The major test results included:
The MCs of the plywood, OSB, CLT, and LVL specimens, after hourly spray in the laboratory for 15 to 20 days, were all highly comparable with those of the naturally exposed reference specimens after about two months of natural exposure from January to March. This validated the use of such laboratory wetting to simulate severe wetting scenarios on construction sites.
The four types of roof deck materials in this study showed very different water absorption and wetting potentials. The CLT specimens, as a mass timber product tested in this study, showed the lowest wetting potential, closely followed by LVL. The plywood and the OSB specimens tested had the highest MCs after wetting under both conditions.
In general the higher the material’s wetting potential, the faster it would dry under conditions allowing drying.
The CLT and LVL assemblies, covered with impermeable membrane on the wetted surfaces, showed little drying during the test periods. The use of two layers of plywood as a roof deck also showed much slower drying compared with the one-layer assemblies, when covered with an impermeable membrane on the wetted surfaces.
The combination of 15-pound roofing felt and asphalt shingles showed only slightly better vapour permeance, as indicated by the slightly better drying performance of roof assemblies, compared with the impermeable membrane used in this test.
All of the roof deck materials tested had very poor drying performance when enclosed in materials with low vapour permeance, such as impermeable membranes and closed-cell spray foam.
Among the three main drying conditions used in this study, the plywood and OSB assemblies in the shed showed the lowest drying, and those in the lab showed the fastest drying, with those in the conditioning chamber providing intermediate drying rates. Such differences appeared to correlate well with the vapour pressure differences between the saturated pressures and the partial pressures of the environments. The shed was intended to simulate covered on-site conditions in this climate.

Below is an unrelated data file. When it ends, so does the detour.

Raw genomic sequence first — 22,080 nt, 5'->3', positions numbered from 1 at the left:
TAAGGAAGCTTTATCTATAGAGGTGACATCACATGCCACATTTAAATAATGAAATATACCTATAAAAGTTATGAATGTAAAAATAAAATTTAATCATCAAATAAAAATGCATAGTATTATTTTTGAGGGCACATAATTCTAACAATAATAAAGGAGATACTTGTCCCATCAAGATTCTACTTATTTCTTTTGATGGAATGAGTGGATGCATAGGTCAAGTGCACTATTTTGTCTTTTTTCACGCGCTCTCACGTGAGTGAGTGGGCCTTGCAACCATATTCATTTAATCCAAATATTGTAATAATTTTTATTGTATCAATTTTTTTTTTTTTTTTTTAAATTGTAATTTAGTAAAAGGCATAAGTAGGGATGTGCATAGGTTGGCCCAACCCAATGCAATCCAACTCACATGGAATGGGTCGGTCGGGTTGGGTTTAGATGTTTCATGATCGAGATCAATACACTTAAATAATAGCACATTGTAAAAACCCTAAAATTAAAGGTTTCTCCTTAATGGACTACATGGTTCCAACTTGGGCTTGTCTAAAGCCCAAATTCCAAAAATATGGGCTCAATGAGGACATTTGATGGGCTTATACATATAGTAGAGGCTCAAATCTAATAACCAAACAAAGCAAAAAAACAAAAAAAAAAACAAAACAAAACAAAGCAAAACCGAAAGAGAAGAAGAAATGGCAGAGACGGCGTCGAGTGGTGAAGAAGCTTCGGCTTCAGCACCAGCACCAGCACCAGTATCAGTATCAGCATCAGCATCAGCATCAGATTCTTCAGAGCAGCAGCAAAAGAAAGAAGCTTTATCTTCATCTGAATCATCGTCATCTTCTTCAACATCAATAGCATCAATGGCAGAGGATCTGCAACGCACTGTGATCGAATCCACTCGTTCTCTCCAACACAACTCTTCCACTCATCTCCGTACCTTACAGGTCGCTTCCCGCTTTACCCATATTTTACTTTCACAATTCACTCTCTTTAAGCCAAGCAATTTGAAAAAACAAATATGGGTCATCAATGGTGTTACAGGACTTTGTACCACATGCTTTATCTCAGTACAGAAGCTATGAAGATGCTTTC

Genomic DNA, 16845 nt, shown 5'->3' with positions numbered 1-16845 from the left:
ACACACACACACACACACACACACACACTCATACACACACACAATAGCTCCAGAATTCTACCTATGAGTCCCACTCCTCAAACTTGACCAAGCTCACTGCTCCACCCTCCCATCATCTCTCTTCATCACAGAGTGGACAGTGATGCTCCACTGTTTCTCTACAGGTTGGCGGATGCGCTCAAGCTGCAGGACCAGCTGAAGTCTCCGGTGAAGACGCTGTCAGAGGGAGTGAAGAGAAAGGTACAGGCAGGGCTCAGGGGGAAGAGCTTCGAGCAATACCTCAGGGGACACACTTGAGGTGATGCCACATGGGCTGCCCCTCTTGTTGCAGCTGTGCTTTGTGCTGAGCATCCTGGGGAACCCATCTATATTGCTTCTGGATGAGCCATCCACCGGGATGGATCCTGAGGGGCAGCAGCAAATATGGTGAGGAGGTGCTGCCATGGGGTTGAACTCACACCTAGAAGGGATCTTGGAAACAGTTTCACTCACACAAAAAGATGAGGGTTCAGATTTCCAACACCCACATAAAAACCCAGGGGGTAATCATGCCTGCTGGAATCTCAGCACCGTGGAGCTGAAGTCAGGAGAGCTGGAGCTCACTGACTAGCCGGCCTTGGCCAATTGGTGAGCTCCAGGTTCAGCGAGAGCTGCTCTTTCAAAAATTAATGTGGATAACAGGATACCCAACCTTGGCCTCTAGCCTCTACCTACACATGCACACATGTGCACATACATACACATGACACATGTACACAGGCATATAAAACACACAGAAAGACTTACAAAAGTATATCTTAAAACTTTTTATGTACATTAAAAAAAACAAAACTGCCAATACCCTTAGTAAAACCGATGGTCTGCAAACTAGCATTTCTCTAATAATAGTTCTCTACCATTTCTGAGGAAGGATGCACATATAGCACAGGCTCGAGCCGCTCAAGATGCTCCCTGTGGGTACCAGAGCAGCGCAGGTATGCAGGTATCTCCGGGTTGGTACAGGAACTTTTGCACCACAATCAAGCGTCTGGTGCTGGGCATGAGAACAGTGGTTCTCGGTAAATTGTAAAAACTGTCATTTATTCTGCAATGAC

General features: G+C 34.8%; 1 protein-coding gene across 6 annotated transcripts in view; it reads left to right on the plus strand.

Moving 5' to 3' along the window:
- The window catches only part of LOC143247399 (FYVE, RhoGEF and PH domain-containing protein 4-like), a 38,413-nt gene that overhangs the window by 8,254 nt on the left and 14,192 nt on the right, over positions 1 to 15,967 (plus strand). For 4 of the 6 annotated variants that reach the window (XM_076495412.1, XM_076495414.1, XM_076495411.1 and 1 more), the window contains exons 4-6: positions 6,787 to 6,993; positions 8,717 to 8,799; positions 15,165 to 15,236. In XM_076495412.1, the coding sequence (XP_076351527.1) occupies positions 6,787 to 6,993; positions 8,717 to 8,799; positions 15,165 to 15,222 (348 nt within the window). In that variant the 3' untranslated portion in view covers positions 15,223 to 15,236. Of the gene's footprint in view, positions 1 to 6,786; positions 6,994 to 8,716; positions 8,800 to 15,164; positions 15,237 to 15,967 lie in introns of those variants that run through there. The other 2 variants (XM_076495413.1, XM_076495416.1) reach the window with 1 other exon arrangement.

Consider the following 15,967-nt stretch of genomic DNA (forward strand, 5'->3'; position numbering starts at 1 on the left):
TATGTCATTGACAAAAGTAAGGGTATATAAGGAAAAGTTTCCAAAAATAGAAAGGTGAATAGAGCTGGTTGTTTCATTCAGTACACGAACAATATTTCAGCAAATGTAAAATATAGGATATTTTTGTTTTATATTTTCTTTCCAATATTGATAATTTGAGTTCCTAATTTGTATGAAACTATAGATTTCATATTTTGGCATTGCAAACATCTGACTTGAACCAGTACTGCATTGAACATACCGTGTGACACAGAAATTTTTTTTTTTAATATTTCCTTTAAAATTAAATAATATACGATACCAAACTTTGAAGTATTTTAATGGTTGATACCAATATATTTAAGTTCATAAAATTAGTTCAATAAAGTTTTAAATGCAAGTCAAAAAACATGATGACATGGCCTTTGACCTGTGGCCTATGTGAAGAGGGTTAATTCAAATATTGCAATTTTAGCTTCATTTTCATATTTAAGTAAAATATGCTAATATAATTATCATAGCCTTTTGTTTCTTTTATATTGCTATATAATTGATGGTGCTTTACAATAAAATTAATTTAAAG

This test indicated that, when roof panels get wet, drying during construction can be improved fairly easily for relatively permeable panels or assemblies, such as one layer of plywood or OSB, one layer of plywood or OSB covered with other materials only on one side. Favourable weather conditions and mechanical methods (e.g., ventilation and space heating) can accelerate drying. However, the ambient environment may not have much effect on the drying performance of relatively impermeable products or assemblies, including massive wood members and wood enclosed in impermeable materials. The test data also indicates that drying could take a long time, typically weeks and even months depending on environmental conditions, once wood panels get severely wet. This could allow mould growth and even decay to occur under severe circumstances. This study confirms the importance of keeping wood dry in the first place, and drying wood before enclosure when wetting occurs as the second strategy, in order to minimize moisture-related risks. Guidelines are needed to recommend best practices for on-site wood protection and moisture management in wet climates, for the use of innovative engineered wood products in larger building projects in particular.